Sunday, January 24, 2016

Sunday 31 January 2016 - The Presentation of Jesus in the Temple

Theme               My eyes have seen your salvation          

Sentence           Be renewed in the spirit of your minds, and put on the new nature, created after the likeness of God in righteousness and true holiness. Ephesians 4:23-24 ( p. 644, NZPB)

Collect                Everliving God,
                          your Son Jesus Christ was presented as a child in the temple
                          to be the hope of your people;
                          grant us pure hearts and minds
                          that we may be transformed into his likeness,
                          who lives and reigns with you and the Holy Spirit,
                          one God for ever.  ( p. 645, NZPB) 

Malachi 3:1-5
Psalm 24: 7-10
Hebrews 2:14-18
                          Luke 2:22-40

Not everything in Malachi 3:1-5 aligned with the coming of John the Baptist but there was enough in the reading (especially verse 1) to alert intelligent early Christian readers to make a connection with him (e.g. Mark 1:2. But the overall thrust of these verses connects with the sense that from out of nowhere both John the Baptist and Jesus come to Israel with a message from God. In Jesus' case, his presentation in the temple accurately fulfils the words (when read plainly) 'the Lord you seek will suddenly come to his temple' (3:1).

When the infant Jesus is brought to the temple, in our gospel passage today, Luke 2:22-40, no one really knows or understands that 'the King of glory', as described in the psalm, has come into the temple. Simeon and Anna have some understanding. They have prayerfully waited for 'the Lord's Messiah' (Luke 2: 26). But it is a moot point whether they would have thought of the one they waited for as 'the King of glory' which is a way of speaking of the coming of God in all God's might, majesty and power. Nevertheless if we read an earlier part of the psalm, Simeon and Anna seem to fit the character (Psalm 24:4) of those worthy of ascending the 'hill of the Lord' in order to 'stand in his holy place' (24:3). Thus, in part, the gospel reading offers a 'vindication' (24:5) of their patient waiting in hope for the word of the Lord to them.

Those words in Luke, 'the Lord's Messiah' steer us away from a reasonable implication of the story of the presentation in the temple. That is, that one day Jesus himself will be a priest in service in the temple. (We might think of a parallel with the life of Samuel). In the earthly history of Jesus' life, this did not take place. But from another perspective, as Hebrews 2:14-18 brilliantly conveys it, Jesus was 'a merciful and faithful high priest in the service of God' (2:17). The Temple existed, among various purposes, for the atonement for the sins of the people through sacrifices obedient to Mosaic regulations. Hebrews is a long essay arguing that a full and final atonement has now been made, thus effectively ending one of the reasons for the Temple's existence. Jesus may not have been a high priest in the eyes of his fellow Israelites, but in God's eyes he was high priest and he was able to 'make a sacrifice of atonement for the sins of the people' (2:17).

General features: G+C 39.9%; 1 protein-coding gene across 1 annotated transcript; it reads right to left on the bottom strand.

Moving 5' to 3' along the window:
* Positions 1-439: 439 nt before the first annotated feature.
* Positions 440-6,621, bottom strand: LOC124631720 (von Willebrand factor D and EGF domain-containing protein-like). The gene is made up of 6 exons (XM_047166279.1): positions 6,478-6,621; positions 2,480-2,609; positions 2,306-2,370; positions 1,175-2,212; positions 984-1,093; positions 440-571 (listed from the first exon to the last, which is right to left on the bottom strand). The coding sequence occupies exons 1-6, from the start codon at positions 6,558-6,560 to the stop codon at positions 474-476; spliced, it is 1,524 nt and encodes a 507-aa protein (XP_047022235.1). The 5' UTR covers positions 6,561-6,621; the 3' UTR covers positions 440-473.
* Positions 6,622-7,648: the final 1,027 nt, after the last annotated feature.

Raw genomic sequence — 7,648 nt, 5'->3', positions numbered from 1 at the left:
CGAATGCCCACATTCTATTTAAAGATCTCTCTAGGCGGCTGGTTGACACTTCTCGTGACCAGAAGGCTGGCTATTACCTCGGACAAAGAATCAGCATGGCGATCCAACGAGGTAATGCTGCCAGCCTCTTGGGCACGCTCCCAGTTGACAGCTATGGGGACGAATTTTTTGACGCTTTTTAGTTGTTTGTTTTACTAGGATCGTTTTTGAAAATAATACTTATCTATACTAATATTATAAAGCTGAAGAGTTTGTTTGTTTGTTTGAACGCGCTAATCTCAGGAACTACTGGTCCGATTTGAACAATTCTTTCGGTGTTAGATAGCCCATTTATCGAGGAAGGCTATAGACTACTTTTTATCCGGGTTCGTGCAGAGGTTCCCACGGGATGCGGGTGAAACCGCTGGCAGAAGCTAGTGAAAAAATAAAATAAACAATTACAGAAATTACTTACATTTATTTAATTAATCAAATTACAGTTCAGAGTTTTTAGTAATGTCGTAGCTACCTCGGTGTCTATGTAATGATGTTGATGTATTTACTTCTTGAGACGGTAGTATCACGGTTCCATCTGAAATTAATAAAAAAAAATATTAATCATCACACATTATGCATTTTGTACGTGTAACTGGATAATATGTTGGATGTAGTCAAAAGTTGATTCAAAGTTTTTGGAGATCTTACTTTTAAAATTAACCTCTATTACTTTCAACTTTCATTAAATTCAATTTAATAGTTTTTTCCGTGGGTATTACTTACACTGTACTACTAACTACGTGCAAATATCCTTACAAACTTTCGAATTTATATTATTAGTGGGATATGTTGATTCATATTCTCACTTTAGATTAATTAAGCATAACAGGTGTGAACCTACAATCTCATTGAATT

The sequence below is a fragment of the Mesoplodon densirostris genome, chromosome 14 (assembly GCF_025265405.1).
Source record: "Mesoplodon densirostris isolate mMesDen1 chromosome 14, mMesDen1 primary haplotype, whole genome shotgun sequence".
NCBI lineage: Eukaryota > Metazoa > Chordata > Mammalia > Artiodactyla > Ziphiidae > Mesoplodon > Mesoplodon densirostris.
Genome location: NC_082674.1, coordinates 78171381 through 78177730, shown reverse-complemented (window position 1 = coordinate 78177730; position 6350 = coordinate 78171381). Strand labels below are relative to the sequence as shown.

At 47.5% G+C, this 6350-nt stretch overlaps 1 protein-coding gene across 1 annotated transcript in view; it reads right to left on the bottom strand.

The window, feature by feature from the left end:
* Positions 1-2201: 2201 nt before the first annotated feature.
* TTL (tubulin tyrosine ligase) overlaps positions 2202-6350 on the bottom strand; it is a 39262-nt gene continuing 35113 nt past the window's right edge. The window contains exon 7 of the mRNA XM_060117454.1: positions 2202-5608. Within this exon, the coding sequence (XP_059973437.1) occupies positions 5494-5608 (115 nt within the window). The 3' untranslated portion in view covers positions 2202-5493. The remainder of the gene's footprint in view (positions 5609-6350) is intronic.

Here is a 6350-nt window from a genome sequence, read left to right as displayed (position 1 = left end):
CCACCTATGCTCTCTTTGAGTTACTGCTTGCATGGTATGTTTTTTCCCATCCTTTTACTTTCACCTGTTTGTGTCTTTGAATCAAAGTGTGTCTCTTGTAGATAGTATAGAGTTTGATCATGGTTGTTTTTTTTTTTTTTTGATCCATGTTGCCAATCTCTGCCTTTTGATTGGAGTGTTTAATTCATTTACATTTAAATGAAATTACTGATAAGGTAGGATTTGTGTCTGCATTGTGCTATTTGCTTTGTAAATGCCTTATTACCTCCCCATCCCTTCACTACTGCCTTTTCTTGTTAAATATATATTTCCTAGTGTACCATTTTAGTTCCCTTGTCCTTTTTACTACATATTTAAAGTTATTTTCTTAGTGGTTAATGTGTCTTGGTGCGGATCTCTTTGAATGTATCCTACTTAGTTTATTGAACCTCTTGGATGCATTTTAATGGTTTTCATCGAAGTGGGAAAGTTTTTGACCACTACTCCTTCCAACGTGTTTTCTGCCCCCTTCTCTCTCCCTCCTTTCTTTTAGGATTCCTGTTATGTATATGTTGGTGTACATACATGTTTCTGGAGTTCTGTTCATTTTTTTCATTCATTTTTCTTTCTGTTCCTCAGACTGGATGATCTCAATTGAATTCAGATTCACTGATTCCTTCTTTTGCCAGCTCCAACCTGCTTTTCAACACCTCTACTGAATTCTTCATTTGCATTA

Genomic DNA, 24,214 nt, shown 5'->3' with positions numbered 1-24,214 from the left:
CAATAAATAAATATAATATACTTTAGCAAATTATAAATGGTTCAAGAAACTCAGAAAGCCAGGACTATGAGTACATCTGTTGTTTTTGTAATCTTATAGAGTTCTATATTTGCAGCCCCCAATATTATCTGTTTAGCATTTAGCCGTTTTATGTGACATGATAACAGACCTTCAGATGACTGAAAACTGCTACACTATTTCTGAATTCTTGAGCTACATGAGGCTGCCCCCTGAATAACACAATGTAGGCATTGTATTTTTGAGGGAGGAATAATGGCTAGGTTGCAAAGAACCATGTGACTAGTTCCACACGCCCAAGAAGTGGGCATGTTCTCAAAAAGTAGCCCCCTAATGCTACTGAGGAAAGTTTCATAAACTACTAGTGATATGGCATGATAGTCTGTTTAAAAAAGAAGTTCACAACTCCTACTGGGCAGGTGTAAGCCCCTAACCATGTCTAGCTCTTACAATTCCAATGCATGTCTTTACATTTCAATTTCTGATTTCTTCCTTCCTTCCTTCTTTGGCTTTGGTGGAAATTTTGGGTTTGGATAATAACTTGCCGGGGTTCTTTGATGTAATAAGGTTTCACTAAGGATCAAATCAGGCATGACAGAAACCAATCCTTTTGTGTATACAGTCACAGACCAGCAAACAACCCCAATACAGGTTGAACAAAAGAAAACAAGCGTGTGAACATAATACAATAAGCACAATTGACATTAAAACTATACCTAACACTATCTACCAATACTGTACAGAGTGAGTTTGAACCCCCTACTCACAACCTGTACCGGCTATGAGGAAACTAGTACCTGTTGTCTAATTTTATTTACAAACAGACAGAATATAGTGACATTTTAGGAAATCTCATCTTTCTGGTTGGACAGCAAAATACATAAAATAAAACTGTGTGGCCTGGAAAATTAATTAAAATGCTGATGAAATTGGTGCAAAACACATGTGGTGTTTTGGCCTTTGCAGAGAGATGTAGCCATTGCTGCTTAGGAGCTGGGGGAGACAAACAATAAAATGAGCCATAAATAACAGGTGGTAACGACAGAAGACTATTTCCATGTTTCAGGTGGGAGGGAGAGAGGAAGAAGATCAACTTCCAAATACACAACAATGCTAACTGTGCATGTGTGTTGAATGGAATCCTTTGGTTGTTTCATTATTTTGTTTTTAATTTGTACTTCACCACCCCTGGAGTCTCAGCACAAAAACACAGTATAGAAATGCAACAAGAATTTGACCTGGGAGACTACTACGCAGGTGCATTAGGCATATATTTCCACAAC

Luke is in harmony with the writer of Hebrews at this point, though Luke's language talks about 'salvation' (2:30) and 'redemption' (2:38). This is not to say that Luke is identical in his focus with the Hebrews' writer. Luke refrains generally from language which explicitly or implicitly asserts that Jesus died in order to make an atoning sacrifice. Nevertheless when Simeon tells Jesus' mother, 'and a sword will pierce your own soul too' (2:35), we should reflect on why he speaks thus. What violent end will Jesus suffer and why?

What actually happened at 'the presentation of Jesus in the Temple'? Here things can get a little confusing (and best not to place this confusion in the sermon)! The Mosaic Law does speak about 'sanctification of the first born to God's possession (Exodus 13:2, 12, 15; 34:19; Numbers 3:13)' but 'This was no longer taken literally, the tribe of Levi having been set aside for Yahweh's permanent possession instead (Numbers 8:17 following)' [Evans, Luke, 213]. A custom of paying five shekels to a priest did exist, but there was no requirement that this was paid at the Temple in Jerusalem. So Luke anchors this story in the Law (Luke 2:22-24, 39) but does not tell us whether Joseph and Mary were being uniquely zealous in taking up a cue from the law which others did not. Nor does he give us information which challenges the historians who tell us that the law was generally no longer taken literally. Thus we are presented with a presentation which fits the circumstances of Jesus' conception and birth: an extraordinary beginning to his life and magnificent welcome via angels and shepherds. What devout parents in such a situation would not take their child to the Temple of the Lord?

It is always worth pondering the faithfulness of Simeon and Anna. Who among us can wait so patiently on the Lord for his will to be done and his word to be fulfilled?

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